One of the questions that seem to come up more and more lately is whether or not it is safe to follow a plant-based diet during pregnancy and how does it affect the protein needed for the baby.

Even though your body requires roughly 80,000 calories to ‘build’ a brand new human being, the most important thing is not the calories that you take in, but the quality, or the nutrition density of those calories.

Protein is a vital building block your body uses to create skin, muscle, hair, and bones. That’s why it’s crucial when you’re pregnant, both for your baby (to ensure normal growth and prevent low birth weight) and for you (to maintain your body’s tissue health). Proteins and amino acids are used for almost every metabolic process in the body. According to the World Health, around 6% of your daily calories during pregnancy should come from protein sources.

About 20% of the human body is made up of protein. As the human body doesn’t store protein, it’s important to get enough from your diet each day. You can get protein from many food sources, including plants and animals.

What Proteins Are Made Of?

Proteins in food are made of amino acids. Some amino acids, called nonessential amino acids, your body can make — while others, called essential amino acids, you have to get from your diet, because your body cannot make them. The nonessential amino acids include alanine, asparagine, aspartic acid and glutamic acid. Usually, amino acids such as arginine, cysteine, glutamine, glycine, ornithine, proline, serine and tyrosine are nonessential — except during periods of illness and stress. The nine essential amino acids are histidine, isoleucine, leucine, lycine, methionine, phenylalanine, threonine, tryptophan and valine.

Plant vs Animal Protein

Although up until recently it was believed that the source of the protein, whether animal or plant, doesn’t matter, the latest scientific research suggests that might not be the case. According to Harvard Medical School, “studies are confirming the health benefits of meat-free eating. Nowadays, plant-based eating is recognized as not only nutritionally sufficient but also as a way to reduce the risk for many chronic illnesses.”

Women who consume an excessive amount of animal protein tend to gain excessive weight during pregnancy, contributing to a host of complications like gestational diabetes, edema, and preeclampsia. According to an article published by the Columbia University School of Public Health, severe preeclampsia rates have risen dramatically in the US over the past 30 years right along with obesity rates. Complications due to preeclampsia are a leading contributing factor to the high rate of deliveries by Caesarean Section in Western countries. According to a research article published by the National Centre for Biotechnology Information, preeclampsia is virtually non-existent in vegan moms!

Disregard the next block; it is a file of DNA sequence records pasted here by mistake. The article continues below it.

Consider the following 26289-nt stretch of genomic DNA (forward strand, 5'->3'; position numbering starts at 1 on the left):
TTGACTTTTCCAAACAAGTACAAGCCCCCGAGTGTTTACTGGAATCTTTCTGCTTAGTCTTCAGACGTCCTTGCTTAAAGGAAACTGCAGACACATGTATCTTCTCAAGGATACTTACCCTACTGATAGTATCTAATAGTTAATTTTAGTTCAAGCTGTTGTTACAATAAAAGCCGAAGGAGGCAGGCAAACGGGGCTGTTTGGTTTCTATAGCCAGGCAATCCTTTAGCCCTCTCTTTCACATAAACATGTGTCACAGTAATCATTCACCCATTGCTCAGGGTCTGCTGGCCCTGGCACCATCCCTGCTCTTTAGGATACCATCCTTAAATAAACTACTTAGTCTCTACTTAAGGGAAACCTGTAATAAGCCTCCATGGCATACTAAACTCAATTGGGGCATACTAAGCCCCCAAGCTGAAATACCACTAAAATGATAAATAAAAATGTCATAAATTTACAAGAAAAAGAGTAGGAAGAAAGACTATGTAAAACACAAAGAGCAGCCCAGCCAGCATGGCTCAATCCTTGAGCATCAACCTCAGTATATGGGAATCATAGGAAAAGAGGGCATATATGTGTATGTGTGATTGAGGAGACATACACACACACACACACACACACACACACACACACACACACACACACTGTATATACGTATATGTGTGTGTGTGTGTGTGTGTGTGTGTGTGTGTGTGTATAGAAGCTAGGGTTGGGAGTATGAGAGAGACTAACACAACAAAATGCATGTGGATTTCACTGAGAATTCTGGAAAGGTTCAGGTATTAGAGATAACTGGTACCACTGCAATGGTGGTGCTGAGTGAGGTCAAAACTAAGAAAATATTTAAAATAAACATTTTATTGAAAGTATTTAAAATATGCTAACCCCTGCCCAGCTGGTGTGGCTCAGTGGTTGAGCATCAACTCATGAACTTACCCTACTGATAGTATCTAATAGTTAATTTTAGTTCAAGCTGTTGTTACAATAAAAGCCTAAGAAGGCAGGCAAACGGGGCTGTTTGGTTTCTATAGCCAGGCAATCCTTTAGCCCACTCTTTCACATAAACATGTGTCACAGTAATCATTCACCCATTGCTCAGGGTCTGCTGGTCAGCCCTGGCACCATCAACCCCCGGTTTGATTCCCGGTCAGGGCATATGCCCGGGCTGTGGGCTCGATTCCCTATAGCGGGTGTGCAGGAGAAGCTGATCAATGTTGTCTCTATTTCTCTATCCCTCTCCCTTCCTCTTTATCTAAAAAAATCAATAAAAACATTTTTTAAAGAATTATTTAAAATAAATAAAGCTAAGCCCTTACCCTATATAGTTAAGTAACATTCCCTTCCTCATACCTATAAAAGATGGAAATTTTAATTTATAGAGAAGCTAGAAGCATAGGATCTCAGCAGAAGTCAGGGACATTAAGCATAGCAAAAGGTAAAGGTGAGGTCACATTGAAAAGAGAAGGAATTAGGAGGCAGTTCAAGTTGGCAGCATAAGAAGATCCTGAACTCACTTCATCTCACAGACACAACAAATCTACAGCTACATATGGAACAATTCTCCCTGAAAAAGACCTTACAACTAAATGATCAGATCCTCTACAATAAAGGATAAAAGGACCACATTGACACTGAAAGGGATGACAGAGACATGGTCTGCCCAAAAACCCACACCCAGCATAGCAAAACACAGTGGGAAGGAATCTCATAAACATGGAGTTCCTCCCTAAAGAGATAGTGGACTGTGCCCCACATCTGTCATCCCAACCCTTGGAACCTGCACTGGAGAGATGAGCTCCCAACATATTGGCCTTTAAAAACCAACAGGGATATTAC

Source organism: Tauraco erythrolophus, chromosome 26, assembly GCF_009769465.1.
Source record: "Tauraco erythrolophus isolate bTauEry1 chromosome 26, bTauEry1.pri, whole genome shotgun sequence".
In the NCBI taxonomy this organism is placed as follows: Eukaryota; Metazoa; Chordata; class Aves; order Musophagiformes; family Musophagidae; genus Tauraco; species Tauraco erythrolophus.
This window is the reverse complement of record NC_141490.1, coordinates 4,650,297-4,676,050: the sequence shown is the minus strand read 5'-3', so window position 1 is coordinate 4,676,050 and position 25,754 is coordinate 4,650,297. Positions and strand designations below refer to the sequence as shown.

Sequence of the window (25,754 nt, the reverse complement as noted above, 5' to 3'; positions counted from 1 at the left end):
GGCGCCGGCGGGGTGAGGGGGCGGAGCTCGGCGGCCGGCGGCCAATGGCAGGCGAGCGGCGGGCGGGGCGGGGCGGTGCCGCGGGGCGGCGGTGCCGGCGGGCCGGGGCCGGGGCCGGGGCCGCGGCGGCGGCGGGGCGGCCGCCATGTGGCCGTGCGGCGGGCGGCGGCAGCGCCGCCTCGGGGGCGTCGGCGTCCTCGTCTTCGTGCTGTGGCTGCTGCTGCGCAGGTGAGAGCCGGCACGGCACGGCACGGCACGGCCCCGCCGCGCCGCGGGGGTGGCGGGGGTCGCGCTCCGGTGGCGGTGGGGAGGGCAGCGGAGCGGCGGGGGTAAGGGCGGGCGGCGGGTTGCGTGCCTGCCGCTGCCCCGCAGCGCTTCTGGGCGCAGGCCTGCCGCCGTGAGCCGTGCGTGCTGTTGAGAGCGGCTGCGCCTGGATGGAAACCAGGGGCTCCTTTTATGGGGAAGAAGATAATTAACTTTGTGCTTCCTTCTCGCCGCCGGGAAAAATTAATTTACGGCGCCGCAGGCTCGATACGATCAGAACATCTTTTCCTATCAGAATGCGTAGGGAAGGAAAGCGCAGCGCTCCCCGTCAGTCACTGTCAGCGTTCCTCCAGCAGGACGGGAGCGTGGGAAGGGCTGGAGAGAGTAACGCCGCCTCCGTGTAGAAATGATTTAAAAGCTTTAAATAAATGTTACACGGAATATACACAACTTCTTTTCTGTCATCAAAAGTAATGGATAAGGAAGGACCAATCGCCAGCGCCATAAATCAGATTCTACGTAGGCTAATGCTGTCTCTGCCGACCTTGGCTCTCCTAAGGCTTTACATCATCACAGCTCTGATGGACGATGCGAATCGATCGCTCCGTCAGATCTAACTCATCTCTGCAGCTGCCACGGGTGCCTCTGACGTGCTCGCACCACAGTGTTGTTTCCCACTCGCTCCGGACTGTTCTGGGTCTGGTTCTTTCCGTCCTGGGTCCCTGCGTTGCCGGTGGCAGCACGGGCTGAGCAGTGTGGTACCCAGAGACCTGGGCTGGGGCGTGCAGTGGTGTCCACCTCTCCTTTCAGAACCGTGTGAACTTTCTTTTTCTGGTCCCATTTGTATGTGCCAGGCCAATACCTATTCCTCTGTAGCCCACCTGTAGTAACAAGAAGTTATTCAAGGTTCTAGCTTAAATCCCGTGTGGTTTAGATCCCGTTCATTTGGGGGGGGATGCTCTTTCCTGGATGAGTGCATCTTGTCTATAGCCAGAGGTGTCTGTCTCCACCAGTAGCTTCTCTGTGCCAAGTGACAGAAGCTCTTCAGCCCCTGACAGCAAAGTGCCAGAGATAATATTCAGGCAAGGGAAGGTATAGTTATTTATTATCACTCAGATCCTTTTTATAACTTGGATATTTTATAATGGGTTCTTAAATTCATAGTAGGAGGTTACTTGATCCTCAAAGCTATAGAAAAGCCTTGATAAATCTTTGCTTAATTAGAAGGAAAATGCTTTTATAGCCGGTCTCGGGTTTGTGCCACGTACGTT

Benefits of Eating Vegetable Protein

Getting your protein from plant-based foods you’re more likely to have a lower intake of dietary cholesterol and unhealthy saturated fat. A 2010 review in “Nutrition in Clinical Practice” reports that individuals following vegetarian diets have lower body mass indexes, lower blood cholesterol levels and lower blood pressure than non-vegetarians. We need to eat foods that supply us with the nine essential amino acids that our bodies can’t make on their own. Some plant-based foods have all of them (quinoa, buckwheat, soy, chia, and hempseed) while others have a mix of some and not others. As long as foods like legumes, nuts, seeds, whole grains, fruits, and vegetables are consumed daily, you’re getting everything you need and more.

Why not animal protein?

Diets that rely heavily on animal protein are typically also much higher in saturated fat and cholesterol that contributes to cardiovascular disease. Even lean sources are still filled with additional hormones and antibiotics, as well as bacteria, parasites, and carcinogens.

Regardless of the source of your dietary protein, your total daily protein needs are based on your gender, size and activity level. The RDA for protein is 71 grams daily during pregnancy and lactation, 46 grams per day for other women and 56 grams of protein daily for men, according to the Institute of Medicine. Physically active adults benefit from a daily consumption of up to 0.91 grams of protein per pound of their body weight, states the International Society of Sports Nutrition.